Russell Johnson was one of America's most accomplished and least-known cartoonists. Born on December 10, 1893 in a farm outside the small prairie town of Gibson City, Illinois, Johnson displayed early drawing skill. In 1915, he moved to Chicago to take a job with the department store Montgomery Ward, where one of his duties was drawing cartoons for the company newsletter Star News. After a stint in the Army in World War I (where he drew for Afloat and Ashore, a Navy newspaper published in Mt. Pleasant, a base in Charleston, South Carolina), Johnson returned to Chicago and briefly studied with syndicated cartoonists Billy DeBeck (Barney Google) and Carl Ed (Harold Teen) at the Chicago Academy of Fine Arts. In 1922, however, Johnson left Chicago to return to Gibson City to help his father, gentleman-farmer-turned-retailer Fred P. Johnson, run his hardware store. As Johnson wrote in 1968, "I got a temporary leave of absence from my job and came to Gibson City, Ill. And as I write this 45 years later, I am still here." In 1930, his father died, and Johnson managed the store until his retirement from retailing in 1963. He died on September 7, 1995, at the age of 101.
While working at the store, Johnson produced drawings for use as newspaper ads and window dressing. Johnson's aunt, a journalist, wrote a profile of the "cartooning hardwareman" for the trade magazine Hardware Retailing, and editor Rivers Peterson immediately asked Johnson to submit work to the magazine. His first submission appeared in 1925, and Johnson produced at least one cartoon a month for Retailing for 64 years. In October 1927, Johnson drew "It's a Sad Story, Mates," a strip about a hardware store owner and manager named Mr. Oswald (whose appearance and personality was modeled on Johnson's father) driven insane by the demands placed on him by charities, civic organizations, and high-pressure salesmen.
This cartoon proved so popular with readers that editor Peterson asked Johnson to make Oswald the star of a monthly strip, and Mr. Oswald became Hardware Retailing's most popular feature. In what remains the definitive account of Johnson's art and career, Dale Luciano, in Comics Journal #83 (August 1983), describes one symptom of Oswald's popularity: "Throughout most of Mr. Oswald's history, his adventures have appeared in Hardware Retailing in full-page form. In October 1962, the editors of the magazine modified the format so that three vertically aligned panels appear per page in a sequence of three successive pages, to accomodate the requests of advetisers who wanted to buy space adjacent to the cartoon."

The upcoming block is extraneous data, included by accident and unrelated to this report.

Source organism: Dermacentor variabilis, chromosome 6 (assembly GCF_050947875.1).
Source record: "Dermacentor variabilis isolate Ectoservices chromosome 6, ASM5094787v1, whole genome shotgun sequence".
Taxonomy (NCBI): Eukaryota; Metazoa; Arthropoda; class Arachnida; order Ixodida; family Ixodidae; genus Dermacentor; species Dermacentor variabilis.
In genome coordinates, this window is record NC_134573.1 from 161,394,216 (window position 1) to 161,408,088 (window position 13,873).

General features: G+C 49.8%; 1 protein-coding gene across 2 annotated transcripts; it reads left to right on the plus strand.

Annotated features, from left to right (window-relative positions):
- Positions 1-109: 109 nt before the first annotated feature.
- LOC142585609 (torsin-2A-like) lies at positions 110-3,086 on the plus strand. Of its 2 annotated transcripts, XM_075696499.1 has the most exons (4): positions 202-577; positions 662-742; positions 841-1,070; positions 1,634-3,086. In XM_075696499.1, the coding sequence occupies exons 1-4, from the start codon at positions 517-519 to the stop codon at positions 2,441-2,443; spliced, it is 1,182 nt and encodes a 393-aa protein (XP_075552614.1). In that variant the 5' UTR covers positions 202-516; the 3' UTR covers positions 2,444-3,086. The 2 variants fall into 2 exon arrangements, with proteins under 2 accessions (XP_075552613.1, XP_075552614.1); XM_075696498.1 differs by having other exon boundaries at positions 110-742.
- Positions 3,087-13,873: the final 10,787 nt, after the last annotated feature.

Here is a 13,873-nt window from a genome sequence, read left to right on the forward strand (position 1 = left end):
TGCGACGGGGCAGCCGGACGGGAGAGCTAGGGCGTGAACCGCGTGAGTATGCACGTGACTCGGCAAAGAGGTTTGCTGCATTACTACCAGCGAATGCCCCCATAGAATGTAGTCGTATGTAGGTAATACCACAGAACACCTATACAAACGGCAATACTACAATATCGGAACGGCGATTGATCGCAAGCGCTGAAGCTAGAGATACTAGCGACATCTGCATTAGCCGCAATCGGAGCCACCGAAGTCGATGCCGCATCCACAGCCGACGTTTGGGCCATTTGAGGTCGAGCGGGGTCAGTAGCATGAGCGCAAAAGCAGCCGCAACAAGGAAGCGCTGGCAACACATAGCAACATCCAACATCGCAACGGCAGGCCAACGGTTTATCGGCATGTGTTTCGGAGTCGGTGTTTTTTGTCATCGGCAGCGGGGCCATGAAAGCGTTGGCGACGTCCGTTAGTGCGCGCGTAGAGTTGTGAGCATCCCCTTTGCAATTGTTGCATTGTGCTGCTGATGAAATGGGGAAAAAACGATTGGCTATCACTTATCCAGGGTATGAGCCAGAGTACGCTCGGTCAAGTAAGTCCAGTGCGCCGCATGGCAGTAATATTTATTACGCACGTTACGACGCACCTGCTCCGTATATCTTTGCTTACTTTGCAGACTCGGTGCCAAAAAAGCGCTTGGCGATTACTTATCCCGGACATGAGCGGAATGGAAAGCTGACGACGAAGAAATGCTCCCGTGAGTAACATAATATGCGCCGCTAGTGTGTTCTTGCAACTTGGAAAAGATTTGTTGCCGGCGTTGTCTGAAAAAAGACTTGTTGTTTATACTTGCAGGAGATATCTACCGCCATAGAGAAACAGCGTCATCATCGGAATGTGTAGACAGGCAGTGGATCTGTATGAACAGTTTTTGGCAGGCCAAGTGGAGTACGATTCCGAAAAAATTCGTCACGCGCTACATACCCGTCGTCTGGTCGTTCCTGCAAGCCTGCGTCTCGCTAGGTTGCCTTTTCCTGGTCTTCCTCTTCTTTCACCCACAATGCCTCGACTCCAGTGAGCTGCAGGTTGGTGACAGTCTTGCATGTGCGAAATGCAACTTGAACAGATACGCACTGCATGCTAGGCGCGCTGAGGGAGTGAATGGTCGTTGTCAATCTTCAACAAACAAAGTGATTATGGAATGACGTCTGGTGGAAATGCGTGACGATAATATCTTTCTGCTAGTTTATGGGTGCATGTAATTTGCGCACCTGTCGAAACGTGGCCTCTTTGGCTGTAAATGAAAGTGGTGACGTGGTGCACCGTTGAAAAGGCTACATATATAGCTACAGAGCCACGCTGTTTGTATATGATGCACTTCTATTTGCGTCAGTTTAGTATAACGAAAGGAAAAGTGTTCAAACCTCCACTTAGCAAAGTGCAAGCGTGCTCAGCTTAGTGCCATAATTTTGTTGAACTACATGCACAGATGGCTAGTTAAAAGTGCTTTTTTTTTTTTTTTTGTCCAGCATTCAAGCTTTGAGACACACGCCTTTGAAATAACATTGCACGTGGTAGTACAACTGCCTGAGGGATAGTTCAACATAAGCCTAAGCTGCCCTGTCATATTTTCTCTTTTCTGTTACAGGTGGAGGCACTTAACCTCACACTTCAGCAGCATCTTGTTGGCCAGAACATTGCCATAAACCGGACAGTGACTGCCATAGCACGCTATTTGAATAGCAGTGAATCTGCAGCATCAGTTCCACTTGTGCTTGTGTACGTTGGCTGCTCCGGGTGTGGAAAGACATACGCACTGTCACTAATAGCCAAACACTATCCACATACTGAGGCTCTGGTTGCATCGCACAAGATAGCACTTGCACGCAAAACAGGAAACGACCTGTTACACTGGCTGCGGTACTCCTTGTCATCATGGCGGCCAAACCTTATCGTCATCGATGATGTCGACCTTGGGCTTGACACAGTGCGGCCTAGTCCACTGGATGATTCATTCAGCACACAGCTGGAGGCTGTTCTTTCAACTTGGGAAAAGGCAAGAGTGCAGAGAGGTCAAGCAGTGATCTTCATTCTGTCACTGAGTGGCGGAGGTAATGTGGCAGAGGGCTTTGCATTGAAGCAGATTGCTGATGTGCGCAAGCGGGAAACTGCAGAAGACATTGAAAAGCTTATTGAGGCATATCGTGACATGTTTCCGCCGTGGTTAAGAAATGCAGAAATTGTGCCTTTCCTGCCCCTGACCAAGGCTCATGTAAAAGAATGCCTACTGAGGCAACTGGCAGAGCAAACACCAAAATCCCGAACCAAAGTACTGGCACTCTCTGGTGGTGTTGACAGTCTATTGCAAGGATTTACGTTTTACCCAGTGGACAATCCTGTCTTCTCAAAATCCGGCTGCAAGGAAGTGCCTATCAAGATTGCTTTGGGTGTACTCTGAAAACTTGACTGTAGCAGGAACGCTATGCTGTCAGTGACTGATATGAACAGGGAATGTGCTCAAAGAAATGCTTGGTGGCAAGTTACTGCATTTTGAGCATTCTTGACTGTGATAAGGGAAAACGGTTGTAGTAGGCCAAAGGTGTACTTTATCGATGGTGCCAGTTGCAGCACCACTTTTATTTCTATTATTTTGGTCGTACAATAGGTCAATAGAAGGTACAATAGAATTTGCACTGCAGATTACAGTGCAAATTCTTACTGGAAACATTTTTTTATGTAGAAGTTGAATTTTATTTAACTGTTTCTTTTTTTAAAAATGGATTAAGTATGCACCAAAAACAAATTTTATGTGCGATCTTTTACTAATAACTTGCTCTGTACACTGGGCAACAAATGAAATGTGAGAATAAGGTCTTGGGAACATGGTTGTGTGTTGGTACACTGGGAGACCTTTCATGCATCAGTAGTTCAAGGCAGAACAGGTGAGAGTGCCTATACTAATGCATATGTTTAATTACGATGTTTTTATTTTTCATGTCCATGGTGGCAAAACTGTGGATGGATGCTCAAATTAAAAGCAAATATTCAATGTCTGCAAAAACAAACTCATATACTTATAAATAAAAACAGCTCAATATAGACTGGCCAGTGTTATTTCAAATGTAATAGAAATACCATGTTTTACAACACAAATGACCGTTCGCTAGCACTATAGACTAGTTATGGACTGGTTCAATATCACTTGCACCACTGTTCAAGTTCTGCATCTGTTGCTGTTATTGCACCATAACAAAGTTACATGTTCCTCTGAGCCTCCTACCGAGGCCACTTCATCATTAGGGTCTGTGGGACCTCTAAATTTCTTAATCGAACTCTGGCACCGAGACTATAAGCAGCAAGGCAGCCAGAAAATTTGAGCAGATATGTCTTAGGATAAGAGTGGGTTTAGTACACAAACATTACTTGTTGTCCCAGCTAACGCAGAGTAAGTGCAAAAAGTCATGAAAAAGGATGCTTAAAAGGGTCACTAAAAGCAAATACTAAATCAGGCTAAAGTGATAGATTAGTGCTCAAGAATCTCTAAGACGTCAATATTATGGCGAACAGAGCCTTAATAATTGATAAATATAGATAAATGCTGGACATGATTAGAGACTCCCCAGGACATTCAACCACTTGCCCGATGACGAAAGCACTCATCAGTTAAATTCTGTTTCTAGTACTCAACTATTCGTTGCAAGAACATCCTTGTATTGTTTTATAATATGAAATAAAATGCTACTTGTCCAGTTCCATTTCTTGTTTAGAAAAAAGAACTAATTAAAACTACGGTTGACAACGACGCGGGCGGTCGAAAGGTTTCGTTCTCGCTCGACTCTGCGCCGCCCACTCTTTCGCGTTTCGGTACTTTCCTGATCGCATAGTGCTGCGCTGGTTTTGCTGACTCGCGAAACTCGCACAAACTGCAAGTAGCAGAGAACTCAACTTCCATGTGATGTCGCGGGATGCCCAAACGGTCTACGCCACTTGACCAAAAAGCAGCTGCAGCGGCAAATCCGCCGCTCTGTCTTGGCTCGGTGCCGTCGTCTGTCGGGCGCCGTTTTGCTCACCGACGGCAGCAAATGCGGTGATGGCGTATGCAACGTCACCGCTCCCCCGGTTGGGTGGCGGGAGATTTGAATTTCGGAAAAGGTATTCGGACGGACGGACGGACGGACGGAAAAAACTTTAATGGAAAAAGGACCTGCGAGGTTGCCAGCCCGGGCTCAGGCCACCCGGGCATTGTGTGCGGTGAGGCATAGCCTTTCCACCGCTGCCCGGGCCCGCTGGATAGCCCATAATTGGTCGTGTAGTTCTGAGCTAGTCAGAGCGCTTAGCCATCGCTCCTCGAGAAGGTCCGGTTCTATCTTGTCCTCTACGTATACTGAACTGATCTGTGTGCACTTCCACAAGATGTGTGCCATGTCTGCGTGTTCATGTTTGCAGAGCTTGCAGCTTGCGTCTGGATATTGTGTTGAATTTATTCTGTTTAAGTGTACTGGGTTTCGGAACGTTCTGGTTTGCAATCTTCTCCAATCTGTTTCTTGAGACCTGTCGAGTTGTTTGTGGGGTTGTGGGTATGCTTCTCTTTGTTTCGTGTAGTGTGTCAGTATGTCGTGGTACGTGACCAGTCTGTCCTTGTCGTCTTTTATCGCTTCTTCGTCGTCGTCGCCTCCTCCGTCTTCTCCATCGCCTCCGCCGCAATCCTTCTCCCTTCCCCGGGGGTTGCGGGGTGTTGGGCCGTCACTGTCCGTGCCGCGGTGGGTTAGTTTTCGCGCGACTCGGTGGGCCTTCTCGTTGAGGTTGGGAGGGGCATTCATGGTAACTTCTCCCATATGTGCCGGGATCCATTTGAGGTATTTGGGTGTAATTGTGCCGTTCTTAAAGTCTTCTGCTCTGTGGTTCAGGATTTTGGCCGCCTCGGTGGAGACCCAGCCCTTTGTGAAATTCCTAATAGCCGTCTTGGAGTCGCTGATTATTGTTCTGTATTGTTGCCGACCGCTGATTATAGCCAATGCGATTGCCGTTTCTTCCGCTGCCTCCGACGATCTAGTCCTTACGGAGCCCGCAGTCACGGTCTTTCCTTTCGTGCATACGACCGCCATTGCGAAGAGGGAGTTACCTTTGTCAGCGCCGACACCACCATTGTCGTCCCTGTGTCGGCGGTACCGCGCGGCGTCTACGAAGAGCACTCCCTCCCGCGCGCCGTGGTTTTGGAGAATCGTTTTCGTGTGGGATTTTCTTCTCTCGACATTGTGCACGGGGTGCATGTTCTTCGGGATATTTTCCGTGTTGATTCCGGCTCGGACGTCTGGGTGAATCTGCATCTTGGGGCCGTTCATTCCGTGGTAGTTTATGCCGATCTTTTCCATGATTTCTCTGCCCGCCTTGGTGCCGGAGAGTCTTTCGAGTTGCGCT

Here's a sample of this broken-up layout, with a strip from November 1984:
Johnson retired from the strip in 1989, but Chicago-area artist and cartoonist Larry Day--himself from Gibson City, and Johnson's assistant on the strip for some years in the 1980s--continued the strip in the pages of Do-It-Yourself Retailing, Hardware Retailing's new incarnation, until 2009.
Besides Luciano's piece, there's very little writing about Mr. Oswald; notable is Rob Stolzer's interview with Johnson in Hogan's Alley #10 (2002). But Johnson deserves a lot more attention. He's a master ar creating both characters and a coherent, energetic world for his characters to inhabit. The central locale of Johnson's strip is the Oswald Hardware Company, located in the town of Dippy Center and populated by an eccentric supporting cast, including:
The dense stock clerk Herman Hammers, who was hired during the World War II labor shortage and, despite his ineptude, remained in the store to pester Mr. Oswald for the rest of Johnson's run;
Fuller O'Zone,a young-man-on-the-make who joined the cast in 1975 with the intent of taking over the store once Oswald retires; and
The cashier and bookkeeper Perlie Gates, Oswald's most competent and depandable employee. So valuable, in fact, that when she gets a boyfriend, Oswald sends O'Zone to woo her, just to prevent her from romantic entanglements that'll lead her to marriage and quitting her job.
There are plenty of other memorable characters. I'm particularly fond of Mrs. Oswald, whose bossy personality and ignorance of the hardware business makes her a perfect foil for her husband, and the unscrupulous Higgins Brothers, who run a hardware store across the street from Oswald's store. In Forty Years with Mister Oswald, a collection self-published in 1968, Johnson includes a drawing of a typical Chamber of Commerce meeting attended by Oswald, and all of Oswald's fellow Dippy Center merchants are labeled with punny names and plausible businesses. Most of these characters appear in strip throughout Johnson's 62-year tenure; Johnson was obviously--and passionately--interested in capturing the ways in which small-town inhabitants interact on a day-to-day basis. Also in Forty Years is a detailed map of Dippy Center, a map based on the layout of Gibson City. As an artist, Johnson created a consistent, naturalistic and complex fictional analogue to the people and architecture of the real world.